Police Say Armed Texas Student Wounded By Officers In School Had Meant To Hurt People

Pioneer Technology and Arts Academy student Aiden Martinez, 15, hugs his father, Jose Martinez, and mother, Priscilla Lule, after a shooting on campus, Monday, Feb. 19, 2024, in Mesquite, Texas. Police said a student who reportedly brought a gun to the school was shot by police; no other injuries were reported. (Elías Valverde II/The Dallas Morning News via AP)
Pioneer Technology and Arts Academy student Aiden Martinez, 15, hugs his father, Jose Martinez, and mother, Priscilla Lule, after a shooting on campus, Monday, Feb. 19, 2024, in Mesquite, Texas. Police said a student who reportedly brought a gun to the school was shot by police; no other injuries were reported. (Elías Valverde II/The Dallas Morning News via AP)
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A student who carried a handgun into school in Texas had meant to harm others before three police officers fired 19 times at him, leaving him with a minor leg wound, police said Wednesday.

“He brought a gun to school to hurt people,” Mesquite police Lt. Brandon Ricketts said. “He was there to hurt people is what he was telling witnesses” who later spoke to police.

There were no other injuries and Ricketts praised administrators at Pioneer Technology and Arts Academy for doing “an outstanding job” of containing the teenager inside an office until police arrived.

Three officers who responded to the call from an administrator Monday morning found the boy alone in the office. There was no indication the teenager fired the gun, but he refused to come out before the three officers fired a total of 19 shots through an open door, Ricketts said.

The 16-year-old boy was not seriously wounded when he was either grazed in the leg by a bullet or struck by shrapnel, Ricketts said.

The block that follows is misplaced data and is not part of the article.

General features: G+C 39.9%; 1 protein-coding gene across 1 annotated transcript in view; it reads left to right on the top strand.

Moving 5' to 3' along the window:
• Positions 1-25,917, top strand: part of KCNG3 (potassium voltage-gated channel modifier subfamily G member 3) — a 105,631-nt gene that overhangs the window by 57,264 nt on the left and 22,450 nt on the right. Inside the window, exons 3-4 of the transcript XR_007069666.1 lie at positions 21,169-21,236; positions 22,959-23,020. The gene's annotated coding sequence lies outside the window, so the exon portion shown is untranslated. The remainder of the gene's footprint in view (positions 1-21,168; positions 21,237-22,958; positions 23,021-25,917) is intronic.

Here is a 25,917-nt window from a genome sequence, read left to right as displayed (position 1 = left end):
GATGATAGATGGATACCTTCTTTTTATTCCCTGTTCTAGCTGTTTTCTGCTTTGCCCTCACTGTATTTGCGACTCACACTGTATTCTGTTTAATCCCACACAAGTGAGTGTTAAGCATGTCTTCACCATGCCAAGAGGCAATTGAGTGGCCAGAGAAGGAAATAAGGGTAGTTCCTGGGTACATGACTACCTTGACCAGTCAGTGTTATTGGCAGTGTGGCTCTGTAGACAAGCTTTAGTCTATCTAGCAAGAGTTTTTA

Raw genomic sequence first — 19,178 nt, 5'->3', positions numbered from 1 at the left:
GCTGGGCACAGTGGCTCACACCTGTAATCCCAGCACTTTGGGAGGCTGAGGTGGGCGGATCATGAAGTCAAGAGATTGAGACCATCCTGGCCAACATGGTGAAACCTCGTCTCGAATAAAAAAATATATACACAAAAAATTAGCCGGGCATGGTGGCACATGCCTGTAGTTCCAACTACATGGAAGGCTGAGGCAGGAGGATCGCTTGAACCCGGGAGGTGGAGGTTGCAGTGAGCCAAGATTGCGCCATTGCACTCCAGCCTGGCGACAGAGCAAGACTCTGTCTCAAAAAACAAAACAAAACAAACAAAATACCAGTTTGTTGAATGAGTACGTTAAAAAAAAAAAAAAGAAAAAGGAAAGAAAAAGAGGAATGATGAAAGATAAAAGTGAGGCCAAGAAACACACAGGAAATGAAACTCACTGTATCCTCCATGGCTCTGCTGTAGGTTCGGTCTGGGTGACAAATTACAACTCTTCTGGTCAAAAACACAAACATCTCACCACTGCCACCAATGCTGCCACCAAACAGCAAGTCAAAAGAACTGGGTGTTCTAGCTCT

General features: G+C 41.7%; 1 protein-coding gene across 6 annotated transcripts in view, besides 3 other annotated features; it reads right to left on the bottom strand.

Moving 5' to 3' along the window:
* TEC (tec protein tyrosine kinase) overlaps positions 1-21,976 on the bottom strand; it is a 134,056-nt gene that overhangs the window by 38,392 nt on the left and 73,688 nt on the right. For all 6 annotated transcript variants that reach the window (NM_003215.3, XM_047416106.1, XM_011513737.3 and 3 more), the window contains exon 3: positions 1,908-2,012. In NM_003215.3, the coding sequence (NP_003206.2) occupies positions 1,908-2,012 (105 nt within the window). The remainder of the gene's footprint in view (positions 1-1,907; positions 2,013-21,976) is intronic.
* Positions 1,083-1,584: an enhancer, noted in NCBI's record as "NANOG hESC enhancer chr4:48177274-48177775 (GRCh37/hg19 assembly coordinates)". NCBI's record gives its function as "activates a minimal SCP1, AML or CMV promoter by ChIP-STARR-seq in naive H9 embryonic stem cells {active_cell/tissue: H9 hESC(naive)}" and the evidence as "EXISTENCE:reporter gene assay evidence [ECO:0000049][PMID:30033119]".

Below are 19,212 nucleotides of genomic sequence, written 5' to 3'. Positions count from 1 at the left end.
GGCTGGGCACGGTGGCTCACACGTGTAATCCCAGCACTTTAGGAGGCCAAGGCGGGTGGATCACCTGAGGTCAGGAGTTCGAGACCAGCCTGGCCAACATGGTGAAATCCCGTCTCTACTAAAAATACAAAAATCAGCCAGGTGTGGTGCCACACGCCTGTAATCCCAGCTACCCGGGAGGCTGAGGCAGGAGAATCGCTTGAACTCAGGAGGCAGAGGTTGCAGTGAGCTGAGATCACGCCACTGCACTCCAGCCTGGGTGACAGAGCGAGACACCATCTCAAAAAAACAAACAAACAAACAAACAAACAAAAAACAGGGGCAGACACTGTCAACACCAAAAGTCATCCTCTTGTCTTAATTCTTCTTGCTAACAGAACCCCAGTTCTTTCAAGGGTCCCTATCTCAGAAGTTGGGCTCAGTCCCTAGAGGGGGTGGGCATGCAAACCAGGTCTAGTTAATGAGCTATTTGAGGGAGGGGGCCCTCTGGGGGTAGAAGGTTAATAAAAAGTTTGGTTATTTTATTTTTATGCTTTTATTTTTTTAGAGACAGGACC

Ricketts declined to say who the boy had been targeting, saying that is part of the ongoing investigation. What prompted the officers to fire also is under investigation and isn't being released, Ricketts said.

The officers are on paid leave pending the results of the investigation by Mesquite Police and Dallas County prosecutors. Ricketts said they have not yet been questioned and are typically allowed up to four days to provide statements before being questioned by investigators.

The teenager was treated at a hospital for his wounds and is now in custody of Dallas County juvenile authorities on a charge of carrying a firearm onto a school campus, Ricketts said.

A statement from the charter school said students and staff returned to campus Tuesday with counselors available to all students, staff and parents. The school also said it is installing metal detectors at entrances and bringing more security officers onto campus in the eastern Dallas suburb. They'll also host a parent meeting on Thursday to discuss safety procedures and answer questions.